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# Indices

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## Indices

A ** power **tells you to multiply a number

**by itself**.

For example, 5^{3} means 5 x 5 x 5 which is 125.

2^{4} means 2 x 2 x 2 x 2 which is 16.

**It is a short way of writing out calculations.**

For example, 3^{3} x 4^{2} = 3 x 3 x 3 x 4 x 4 = 432

A **root **is the opposite of a power.

For example:

- means 'what number do you square to get 4?'

**The answer is 2. **

- means 'what number do you cube (multiply by itself 3 times) to get 27?'

**The answer is 3.**

*There are several rules that you will need to know.*

**Rule 1**

*When you multiply indices of the same number you add the powers.*

**For example: ****5 ^{4} x 5^{3} = 5^{4 + 3} = 5^{7}**

**Rule 2**

*When you divide indices of the same number you subtract the powers.*

**Rule 3**

Indices outside a bracket **multiply.**

**For example:****(3 ^{2}) ^{4} = 3^{2 x 4} = 3^{8}**

**Rule 4**

**Negative indices** mean **reciprocal**, i.e. 'one over...' or 'put on the bottom of a fraction'.

**Rule 5**

When the power is a **fraction **the top of the fraction (numerator) is a **power **and the bottom of the fraction is a **root.**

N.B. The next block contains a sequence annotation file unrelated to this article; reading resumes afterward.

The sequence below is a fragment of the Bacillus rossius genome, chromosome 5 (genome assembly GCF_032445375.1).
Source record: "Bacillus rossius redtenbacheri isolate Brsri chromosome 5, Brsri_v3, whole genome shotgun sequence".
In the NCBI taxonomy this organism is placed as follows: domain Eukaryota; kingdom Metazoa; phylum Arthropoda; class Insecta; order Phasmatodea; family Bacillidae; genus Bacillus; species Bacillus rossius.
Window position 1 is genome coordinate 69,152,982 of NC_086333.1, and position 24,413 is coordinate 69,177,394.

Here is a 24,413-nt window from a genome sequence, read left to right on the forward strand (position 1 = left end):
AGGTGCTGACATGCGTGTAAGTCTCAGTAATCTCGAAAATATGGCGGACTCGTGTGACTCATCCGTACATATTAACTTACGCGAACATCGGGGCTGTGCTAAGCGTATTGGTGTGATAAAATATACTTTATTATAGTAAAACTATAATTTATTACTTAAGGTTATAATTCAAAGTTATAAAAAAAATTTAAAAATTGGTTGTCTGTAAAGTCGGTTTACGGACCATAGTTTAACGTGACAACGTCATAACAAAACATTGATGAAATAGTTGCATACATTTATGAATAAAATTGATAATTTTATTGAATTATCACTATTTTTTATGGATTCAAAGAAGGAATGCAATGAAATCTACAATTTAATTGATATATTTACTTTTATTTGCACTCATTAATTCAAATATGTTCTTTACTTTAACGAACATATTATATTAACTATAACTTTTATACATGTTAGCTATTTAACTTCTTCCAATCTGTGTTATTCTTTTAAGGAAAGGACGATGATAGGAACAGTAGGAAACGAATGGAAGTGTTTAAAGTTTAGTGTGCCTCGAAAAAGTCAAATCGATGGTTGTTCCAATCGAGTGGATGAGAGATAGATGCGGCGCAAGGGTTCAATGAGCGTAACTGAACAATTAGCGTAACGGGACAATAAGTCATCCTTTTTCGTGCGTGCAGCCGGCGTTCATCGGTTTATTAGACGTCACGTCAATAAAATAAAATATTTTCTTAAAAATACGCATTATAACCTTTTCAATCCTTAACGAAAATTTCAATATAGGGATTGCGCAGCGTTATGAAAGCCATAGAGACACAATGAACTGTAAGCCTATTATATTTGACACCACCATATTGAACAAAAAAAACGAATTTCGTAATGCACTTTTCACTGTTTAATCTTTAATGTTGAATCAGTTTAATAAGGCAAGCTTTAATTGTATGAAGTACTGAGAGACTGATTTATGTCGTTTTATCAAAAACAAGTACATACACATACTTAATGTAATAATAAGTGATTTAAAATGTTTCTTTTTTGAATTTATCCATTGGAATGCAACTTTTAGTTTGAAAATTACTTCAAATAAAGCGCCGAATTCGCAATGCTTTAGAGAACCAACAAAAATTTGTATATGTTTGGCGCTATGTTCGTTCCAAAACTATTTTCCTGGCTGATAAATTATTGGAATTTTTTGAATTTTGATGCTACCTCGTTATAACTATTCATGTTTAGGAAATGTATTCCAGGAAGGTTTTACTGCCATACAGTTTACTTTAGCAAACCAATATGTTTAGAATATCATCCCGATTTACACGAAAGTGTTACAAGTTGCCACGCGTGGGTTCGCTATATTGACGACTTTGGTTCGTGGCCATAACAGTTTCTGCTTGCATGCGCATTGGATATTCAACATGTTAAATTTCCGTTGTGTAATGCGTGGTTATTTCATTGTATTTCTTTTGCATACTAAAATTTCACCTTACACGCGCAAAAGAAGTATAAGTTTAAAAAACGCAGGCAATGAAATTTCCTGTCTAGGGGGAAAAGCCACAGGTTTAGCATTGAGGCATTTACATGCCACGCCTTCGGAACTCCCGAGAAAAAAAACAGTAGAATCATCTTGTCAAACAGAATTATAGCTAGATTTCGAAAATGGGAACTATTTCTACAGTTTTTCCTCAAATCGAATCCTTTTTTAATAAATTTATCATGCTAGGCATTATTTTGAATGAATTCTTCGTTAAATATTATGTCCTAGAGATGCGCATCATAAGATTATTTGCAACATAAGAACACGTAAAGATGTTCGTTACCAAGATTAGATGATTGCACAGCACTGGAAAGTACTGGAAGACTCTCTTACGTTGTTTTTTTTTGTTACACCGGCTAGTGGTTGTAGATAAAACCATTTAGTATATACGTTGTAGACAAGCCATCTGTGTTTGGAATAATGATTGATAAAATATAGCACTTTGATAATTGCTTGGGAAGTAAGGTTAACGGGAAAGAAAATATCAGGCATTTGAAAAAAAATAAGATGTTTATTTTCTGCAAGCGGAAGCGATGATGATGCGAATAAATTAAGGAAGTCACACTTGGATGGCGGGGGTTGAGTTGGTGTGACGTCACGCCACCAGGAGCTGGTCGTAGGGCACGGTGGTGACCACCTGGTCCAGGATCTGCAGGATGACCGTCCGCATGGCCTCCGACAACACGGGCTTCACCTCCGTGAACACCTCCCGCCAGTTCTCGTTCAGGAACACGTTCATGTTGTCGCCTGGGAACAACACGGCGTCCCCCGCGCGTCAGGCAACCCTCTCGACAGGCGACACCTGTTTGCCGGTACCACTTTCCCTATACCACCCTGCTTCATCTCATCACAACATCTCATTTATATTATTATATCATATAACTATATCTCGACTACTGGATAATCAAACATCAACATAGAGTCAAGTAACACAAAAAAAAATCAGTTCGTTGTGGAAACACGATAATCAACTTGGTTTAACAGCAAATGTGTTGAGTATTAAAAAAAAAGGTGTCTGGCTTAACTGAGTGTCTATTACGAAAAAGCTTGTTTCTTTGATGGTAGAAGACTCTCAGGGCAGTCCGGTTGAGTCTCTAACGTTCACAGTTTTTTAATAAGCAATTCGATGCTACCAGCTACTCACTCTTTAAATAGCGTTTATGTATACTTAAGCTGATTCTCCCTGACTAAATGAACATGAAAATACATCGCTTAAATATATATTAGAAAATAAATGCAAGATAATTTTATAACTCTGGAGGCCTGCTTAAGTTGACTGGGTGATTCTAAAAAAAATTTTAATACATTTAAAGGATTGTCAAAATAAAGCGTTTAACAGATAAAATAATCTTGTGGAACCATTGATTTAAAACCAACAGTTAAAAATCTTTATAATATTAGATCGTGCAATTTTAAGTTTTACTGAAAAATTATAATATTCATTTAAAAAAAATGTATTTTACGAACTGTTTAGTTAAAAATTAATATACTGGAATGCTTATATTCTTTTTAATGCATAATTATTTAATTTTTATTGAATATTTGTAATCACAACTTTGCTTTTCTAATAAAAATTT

**Rule 6**

Anything to a power of 1 is just itself and we normally don't bother putting the 1 there i.e. 5^{1} is just 5.

Anything to a power of 0 is equal to 1, it doesn't matter what number it is!

i.e. 10^{0} = 1, 2^{0} = 1, x^{0} = 1, etc.

There you go! There's your rules. Now practice using them by doing some questions!

**Drag and drop the appropriate rule onto the formula you would use it to solve:**

The rules of Indices also work in Algebra (after all the letters or **variables** represent numbers anyway!).

So with algebraic fractions you can take the powers at the bottom from the powers at the top and simplify the expression (a bit like **cancelling **the powers on the top and bottom of the fraction).

What are we talking about? Good question! So here's an example.

**Click the Play and Next buttons to see how it is done:**

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